No. 25 Fenian Street became the subject of urgent remedial works this week to stabilise its front wall which had become seriously undermined from years of vacancy and lack of maintenance – this building is very special as it predates the design and layout of Dublin’s best known Georgian Square – Merrion Square commenced c. 1762. It is a rare survivor of the earlier Dublin Mansion typology which originated in Aungier Street in the C17th to house the socially elite returning to the Dublin Castle after the restoration of Charles II to the throne.
09.10.2015Historic Places – Living City Spaces
The ‘Historic Places – Living City Spaces’ conference will examine the re-use and adaptation of the city’s built heritage. This one day conference will take place on Thursday 15h October 2015 as a collaboration by the Dept. of Arts Heritage and the Gaeltacht, the RIAI, and the Irish Architecture Foundation with City Architects Division. The purpose of the collaboration is to raise awareness of the importance of re-using historic buildings, the delivery of high quality design and conservation led intervention as concepts central to successfully delivering residential accommodation within vacant historic places.
24.09.2015DCC Beta at Pecha Kucha
We’re delighted that the DCC Beta project which has been developed and run by Shane Waring in City Architects Division over recent years is featuring as part of tonight’s Pecha Kucha event at the Sugar Club. It’s an opportunity to get an insight into how trialling and participation can work in developing new urban projects in the city.
22.09.2015Café at the Red Stables
City Architect’s Division was asked by the Parks Department of Dublin City Council to design a new café in the Red Stables, St. Anne’s Park, Raheny.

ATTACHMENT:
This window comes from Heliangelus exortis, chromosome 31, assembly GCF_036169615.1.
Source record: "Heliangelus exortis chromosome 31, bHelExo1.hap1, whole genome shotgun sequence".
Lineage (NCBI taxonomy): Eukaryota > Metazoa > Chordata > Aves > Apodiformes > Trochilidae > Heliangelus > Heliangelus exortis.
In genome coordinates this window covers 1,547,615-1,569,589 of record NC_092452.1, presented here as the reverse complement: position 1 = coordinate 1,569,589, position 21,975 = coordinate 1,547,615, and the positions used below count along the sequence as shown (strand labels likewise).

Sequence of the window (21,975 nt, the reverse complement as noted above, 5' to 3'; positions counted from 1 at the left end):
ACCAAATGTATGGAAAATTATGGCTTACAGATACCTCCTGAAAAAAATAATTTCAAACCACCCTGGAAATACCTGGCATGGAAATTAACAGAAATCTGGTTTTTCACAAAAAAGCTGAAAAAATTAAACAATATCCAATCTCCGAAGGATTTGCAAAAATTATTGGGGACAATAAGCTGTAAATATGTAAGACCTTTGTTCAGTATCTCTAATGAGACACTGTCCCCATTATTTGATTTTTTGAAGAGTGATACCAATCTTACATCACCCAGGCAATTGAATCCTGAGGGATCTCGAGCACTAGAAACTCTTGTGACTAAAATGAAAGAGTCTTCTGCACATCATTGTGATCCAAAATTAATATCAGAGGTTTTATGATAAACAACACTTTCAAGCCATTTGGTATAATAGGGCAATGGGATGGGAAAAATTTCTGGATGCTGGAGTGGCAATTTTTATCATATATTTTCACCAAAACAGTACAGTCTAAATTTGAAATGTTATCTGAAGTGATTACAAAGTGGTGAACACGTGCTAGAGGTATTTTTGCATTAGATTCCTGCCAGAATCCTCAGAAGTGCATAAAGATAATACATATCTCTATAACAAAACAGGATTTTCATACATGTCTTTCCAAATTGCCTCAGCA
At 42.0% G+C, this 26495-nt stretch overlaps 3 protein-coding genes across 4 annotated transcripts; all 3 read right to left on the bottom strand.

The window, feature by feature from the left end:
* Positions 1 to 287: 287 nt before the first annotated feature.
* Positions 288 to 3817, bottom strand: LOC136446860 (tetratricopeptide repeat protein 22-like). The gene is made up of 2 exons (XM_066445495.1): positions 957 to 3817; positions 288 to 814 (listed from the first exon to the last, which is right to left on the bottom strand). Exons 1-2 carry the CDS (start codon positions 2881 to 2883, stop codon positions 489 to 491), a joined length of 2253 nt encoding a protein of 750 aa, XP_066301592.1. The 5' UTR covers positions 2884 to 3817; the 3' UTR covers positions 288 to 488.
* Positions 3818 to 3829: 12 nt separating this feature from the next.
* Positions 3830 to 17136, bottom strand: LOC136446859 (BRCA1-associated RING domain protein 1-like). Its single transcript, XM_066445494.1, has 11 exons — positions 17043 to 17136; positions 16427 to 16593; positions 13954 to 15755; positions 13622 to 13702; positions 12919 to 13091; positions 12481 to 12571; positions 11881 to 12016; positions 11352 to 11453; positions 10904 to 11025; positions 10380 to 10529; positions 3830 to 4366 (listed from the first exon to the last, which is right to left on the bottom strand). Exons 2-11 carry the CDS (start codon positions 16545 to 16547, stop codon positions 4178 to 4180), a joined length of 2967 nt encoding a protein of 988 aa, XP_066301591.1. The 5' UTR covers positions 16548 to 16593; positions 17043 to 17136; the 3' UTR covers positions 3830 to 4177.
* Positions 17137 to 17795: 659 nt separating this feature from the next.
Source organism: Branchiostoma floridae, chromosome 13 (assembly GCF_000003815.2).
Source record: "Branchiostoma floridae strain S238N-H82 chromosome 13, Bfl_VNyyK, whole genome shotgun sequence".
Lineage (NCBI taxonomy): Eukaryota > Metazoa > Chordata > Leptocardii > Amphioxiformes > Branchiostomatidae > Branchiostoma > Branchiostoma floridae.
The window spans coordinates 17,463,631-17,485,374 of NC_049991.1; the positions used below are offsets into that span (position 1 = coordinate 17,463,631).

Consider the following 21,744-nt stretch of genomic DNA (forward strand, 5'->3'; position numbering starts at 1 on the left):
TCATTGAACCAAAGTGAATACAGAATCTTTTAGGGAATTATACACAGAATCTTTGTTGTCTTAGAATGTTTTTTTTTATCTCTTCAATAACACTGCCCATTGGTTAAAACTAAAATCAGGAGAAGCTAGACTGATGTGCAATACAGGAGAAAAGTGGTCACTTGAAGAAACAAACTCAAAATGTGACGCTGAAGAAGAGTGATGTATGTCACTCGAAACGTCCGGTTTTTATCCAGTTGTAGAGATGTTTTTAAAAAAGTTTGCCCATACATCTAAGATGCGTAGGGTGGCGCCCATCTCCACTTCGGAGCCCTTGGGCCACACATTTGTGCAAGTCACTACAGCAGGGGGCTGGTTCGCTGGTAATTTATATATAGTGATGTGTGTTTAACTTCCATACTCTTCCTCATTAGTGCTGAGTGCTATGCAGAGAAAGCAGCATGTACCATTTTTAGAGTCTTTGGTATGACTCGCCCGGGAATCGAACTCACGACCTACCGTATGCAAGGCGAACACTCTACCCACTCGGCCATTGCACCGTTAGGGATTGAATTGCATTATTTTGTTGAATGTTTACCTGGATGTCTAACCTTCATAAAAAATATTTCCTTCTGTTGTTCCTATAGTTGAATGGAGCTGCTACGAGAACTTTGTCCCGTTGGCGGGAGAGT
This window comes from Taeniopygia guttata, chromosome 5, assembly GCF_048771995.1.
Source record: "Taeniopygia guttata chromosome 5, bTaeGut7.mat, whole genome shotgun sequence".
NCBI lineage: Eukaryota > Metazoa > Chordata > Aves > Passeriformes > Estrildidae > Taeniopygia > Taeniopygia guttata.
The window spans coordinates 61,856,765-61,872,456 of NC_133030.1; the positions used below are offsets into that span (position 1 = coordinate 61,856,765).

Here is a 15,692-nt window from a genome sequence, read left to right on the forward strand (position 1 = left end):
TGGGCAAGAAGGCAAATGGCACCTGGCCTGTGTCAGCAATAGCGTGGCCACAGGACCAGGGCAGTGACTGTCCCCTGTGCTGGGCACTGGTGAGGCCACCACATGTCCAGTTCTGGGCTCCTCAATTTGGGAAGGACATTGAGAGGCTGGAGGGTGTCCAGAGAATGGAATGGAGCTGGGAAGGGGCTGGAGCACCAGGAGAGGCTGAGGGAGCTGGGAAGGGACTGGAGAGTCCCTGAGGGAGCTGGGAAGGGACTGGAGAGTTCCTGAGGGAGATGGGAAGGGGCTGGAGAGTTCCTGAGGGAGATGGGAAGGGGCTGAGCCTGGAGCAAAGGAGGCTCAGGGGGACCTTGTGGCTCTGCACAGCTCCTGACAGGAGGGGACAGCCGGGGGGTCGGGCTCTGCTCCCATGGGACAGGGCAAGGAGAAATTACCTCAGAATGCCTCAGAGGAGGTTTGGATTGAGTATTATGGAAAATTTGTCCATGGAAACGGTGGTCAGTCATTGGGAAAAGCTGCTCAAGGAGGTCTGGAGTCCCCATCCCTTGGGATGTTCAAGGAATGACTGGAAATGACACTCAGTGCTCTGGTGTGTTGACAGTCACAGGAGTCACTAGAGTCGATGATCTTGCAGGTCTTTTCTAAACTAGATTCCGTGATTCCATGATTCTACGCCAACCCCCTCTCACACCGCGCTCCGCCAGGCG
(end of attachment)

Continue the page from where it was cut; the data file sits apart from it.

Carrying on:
We’re looking forward to the launch tomorrow of a new scheme we have been working on with the Dublin City Local Enterprise Office to promote the use of strategic design by small enterprises.
15.09.2015Shelbourne Hotel Training Morning
The Shelbourne Hotel has been undergoing a substantial amount of conservation repair of late and we were very fortunate to attend a training morning hosted by Dermot Collier of Acol Ltd and Alistair Lindsay of Lindsay Conservation Architects to discuss the challenges they faced in repairing the historic facade. This was an initiative of the Conservation Officer/City Architects Division to promote best conservation practice in the repair of historic buildings as a key objective for re-making and enhancing the city experience for visitors and citizens alike. The purpose of the day was to address the deficit in training CPD for technical specifiers on historical buildings/protected structures. It was convened by the city’s Conservation Officer with the support of the Dept AHG, ACOL Ltd, Lindsay Architects and the Shelbourne Hotel – the attendees were able to see at first hand the manufacture of missing or damaged components as well as experience the on-going site planning and decision making process needed to deliver this high-profile conservation project.
During Dublin City Architects recent and ongoing research of The Aungier Estate we discovered what we believe to be one of the earliest surviving original 1893 Charles E. Goad’s Fire insurance plans of Dublin City centre.
The historic fire insurance plans were found right here in Dublin City Council Offices on Wood Quay. The plans were entrusted to the councils Law Department after being salvaged from the basement in City Hall, which at the time was being cleared of its contents.
As part of Heritage Week 2015, City Architects/Conservation designed a walking tour of along the ‘Slighe Mór’, the great ancient Western route. The tour followed the format of the successful Aungier Street walking trail – the narrative of the city’s cultural heritage enlivened by the findings of archaeological excavations with specially arranged visits to site currently under development with surviving historic fabric. Guides included Dublin City Conservation Officer, Nicola Matthews, architect Aisling Kehoe and Archaeologist Cian O’Raghallaigh.
Ever wondered why there is such a dominance of churches and distilleries in the Liberties area? Why there is still such a strong tradition of markets and industry?
Join Dublin City Conservation Officer, Nicki Matthews, to explore how the supply of water moulded the Liberties into the area it is today.
Following on from the successful launch of the 5Cube Energy Pavilion in June at Hanover Quay at the Grand Canal Dock, the infographic below outlines the level of oil consumption in Ireland in 5 minutes.